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Qualcomm’s “No License, No Chips” Program Violates Antitrust Laws

On May 21, 2019, following a full trial on the merits, Judge Koh of the Northern District of California issued a 233-page opinion in a closely watched case between the Federal Trade Commission (“FTC”) and Qualcomm, one of the largest chip suppliers in the world. See FTC v. Qualcomm Inc., No. 17-CV-00220-LHK, slip op. (N.D. Cal. May 21, 2019). In a decision Qualcomm has vowed swiftly to appeal, Judge Koh found violations of Sections 1 and 2 of the Sherman Act (and, therefore, a violation of Section 5 of the FTC Act) and invalidated Qualcomm’s “No License, No Chip” business model, condemned discounts characterized as de facto exclusive dealing, and entered an injunction upending Qualcomm’s business model. Depending on how the appeal fares, the decision may have significant implications for licensing practices of holders of Standard Essential Patents (“SEPs”), including for 5G and the Internet of Things (“IoT”).

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New Threshold and Penalty Amounts Applicable to Hart-Scott-Rodino Filings


Time to Read: 1 minutes Practices: Antitrust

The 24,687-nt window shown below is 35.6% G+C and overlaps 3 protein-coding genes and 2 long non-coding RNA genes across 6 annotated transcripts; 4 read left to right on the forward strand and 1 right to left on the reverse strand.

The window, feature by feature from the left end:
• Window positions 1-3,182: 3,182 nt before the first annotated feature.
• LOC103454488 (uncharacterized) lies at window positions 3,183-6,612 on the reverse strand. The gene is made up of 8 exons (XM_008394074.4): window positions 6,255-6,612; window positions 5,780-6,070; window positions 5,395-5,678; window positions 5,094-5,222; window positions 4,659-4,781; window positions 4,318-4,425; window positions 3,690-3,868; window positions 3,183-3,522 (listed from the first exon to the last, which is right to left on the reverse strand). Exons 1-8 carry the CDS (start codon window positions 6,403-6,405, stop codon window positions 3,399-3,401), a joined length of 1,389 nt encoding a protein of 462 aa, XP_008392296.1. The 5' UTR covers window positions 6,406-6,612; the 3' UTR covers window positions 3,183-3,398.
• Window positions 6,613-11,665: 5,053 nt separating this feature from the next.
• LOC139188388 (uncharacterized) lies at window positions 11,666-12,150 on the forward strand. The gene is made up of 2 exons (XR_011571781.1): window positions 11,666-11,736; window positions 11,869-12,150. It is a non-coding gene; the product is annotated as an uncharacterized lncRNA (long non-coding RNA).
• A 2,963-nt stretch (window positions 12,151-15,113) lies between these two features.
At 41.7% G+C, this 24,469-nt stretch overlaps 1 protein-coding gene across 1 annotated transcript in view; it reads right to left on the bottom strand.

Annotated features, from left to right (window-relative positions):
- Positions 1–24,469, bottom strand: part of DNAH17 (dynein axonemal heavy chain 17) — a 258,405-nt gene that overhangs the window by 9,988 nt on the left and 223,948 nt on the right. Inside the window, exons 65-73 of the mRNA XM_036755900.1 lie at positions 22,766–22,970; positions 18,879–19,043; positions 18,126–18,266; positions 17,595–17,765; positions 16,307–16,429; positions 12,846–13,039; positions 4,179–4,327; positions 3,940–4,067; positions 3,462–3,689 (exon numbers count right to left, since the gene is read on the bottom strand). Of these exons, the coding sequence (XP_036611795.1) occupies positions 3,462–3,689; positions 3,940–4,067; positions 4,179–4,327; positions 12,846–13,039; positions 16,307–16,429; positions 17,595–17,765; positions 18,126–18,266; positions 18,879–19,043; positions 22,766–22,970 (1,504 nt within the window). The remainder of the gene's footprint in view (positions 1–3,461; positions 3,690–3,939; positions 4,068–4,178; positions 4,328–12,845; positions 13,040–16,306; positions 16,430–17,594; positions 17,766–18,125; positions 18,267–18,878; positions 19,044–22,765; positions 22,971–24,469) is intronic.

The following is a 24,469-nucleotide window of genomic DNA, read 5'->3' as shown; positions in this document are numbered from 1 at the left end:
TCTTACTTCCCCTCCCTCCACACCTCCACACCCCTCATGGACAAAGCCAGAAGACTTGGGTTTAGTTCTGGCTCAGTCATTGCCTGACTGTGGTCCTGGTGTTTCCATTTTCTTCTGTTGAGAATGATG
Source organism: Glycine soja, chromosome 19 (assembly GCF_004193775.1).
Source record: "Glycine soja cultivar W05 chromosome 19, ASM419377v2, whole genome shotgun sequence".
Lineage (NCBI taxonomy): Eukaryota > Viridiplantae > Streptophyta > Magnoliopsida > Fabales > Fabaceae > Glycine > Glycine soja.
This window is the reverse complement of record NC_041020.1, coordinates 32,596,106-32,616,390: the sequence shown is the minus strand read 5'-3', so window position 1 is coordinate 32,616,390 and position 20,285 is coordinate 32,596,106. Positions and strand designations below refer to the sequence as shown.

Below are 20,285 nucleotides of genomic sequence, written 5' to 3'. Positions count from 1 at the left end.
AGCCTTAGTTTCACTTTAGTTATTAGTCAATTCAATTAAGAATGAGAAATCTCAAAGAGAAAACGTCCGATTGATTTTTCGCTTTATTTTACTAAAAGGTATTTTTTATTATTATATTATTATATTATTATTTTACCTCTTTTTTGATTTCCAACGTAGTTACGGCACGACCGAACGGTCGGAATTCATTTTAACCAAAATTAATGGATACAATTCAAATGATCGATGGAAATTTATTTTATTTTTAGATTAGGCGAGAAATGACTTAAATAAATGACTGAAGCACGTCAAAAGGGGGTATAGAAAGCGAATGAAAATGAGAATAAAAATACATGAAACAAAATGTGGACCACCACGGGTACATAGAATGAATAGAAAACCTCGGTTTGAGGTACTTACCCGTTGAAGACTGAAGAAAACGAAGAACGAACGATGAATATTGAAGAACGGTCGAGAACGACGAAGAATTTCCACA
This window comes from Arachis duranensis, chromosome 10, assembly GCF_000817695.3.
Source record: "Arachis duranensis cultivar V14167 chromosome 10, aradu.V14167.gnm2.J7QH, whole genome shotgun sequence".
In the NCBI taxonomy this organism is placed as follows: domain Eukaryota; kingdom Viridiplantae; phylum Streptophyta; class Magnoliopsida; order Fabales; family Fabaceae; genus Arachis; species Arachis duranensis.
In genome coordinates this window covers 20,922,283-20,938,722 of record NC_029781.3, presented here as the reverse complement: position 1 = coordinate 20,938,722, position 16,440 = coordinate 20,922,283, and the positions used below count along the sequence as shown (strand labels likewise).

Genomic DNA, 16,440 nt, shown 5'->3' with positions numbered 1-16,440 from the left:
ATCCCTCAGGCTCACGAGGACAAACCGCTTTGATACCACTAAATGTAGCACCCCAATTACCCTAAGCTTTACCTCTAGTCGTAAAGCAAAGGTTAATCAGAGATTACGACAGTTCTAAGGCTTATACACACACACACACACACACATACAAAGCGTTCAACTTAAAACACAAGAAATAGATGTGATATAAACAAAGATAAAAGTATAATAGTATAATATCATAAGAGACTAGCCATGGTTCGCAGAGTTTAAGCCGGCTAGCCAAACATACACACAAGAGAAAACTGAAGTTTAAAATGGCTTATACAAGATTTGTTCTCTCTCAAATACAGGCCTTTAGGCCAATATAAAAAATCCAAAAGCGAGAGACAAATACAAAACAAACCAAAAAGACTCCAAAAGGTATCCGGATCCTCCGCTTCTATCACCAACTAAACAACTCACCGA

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Transactions closing on or after February 12, 2009 will be subject to the following revised HSR jurisdictional and filing fee thresholds:

Size-of-Transaction Test

  • The threshold used in the size-of-transaction test will increase from $63.1 million to $65.2 million of voting securities, assets, or non-corporate interests held by an acquiring person.

Size-of-Persons Test

  • The sales and assets thresholds used in the size-of-persons test will increase from $12.6 million to $13 million and from $126.2 million to $130.3 million.
  • The size-of-persons test will apply to transactions valued at less than $260.7 million.

Filing Fees

  • Filing fee thresholds based upon the value of the assets or voting securities being acquired will be revised as follows:

Value of Transaction

Filing Fee

 

$65.2 to $130.3 million (previously $63.1-$126.2 million)

 

$45,000

$130.3 to $651.7 million (previously $126.2 - $630.8 million)

 

$125,000

$651.7 million or more (previously $630.8 million or more)

$280,000

 

 

 

 

 

 

 

 Penalties

  • The maximum civil penalty for HSR-related violations will increase from $11,000 to $16,000 per day and is applicable to transactions closing on or after February 8, 2009.

Other value limitations contained in the HSR coverage and exemption rules have also been adjusted.

If you have any questions about this decision, please contact any of the attorneys listed on this page or your regular Ropes & Gray legal advisor.

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